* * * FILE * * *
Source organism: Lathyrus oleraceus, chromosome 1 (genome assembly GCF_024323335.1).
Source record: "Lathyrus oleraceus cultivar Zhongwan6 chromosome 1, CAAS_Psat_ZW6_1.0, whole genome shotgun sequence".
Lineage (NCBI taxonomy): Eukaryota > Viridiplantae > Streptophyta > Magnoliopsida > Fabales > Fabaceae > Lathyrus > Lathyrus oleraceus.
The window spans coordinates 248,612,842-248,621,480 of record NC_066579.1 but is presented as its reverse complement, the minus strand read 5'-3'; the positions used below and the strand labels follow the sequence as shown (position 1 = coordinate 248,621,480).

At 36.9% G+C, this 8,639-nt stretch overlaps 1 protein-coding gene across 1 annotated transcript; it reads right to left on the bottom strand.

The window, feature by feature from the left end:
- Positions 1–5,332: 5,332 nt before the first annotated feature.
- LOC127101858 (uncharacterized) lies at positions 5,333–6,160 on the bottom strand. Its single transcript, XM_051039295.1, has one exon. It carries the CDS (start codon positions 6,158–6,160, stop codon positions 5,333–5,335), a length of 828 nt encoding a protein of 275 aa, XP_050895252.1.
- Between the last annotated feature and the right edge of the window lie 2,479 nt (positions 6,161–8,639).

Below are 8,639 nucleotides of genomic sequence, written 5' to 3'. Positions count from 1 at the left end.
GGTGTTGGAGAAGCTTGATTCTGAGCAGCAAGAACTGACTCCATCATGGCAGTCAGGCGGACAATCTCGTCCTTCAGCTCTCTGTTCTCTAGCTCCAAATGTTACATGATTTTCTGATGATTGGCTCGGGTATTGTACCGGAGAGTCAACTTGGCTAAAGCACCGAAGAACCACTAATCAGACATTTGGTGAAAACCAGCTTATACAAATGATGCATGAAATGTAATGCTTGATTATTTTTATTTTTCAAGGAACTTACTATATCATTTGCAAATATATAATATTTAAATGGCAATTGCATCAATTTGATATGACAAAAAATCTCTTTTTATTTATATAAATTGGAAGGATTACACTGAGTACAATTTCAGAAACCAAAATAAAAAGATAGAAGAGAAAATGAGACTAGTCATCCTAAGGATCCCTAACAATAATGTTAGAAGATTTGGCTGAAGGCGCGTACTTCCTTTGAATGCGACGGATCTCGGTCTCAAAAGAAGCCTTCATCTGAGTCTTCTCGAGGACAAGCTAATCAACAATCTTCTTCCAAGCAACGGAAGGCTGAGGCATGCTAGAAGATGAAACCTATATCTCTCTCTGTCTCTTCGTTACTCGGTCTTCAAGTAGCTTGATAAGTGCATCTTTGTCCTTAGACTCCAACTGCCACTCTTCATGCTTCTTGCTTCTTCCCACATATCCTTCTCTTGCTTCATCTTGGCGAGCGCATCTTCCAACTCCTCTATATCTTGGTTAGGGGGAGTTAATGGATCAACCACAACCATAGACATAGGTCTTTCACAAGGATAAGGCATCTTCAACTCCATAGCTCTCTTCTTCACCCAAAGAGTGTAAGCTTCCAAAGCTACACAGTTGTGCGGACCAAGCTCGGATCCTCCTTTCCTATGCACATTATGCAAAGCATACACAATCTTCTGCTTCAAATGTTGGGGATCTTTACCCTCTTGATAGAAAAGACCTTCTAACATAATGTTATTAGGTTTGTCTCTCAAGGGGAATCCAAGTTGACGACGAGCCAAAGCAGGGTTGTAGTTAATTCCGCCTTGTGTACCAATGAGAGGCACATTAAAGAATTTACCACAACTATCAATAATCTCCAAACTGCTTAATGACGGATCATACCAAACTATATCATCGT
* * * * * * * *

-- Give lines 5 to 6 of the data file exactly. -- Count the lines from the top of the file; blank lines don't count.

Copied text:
At 36.9% G+C, this 8,639-nt stretch overlaps 1 protein-coding gene across 1 annotated transcript; it reads right to left on the bottom strand.

The window, feature by feature from the left end: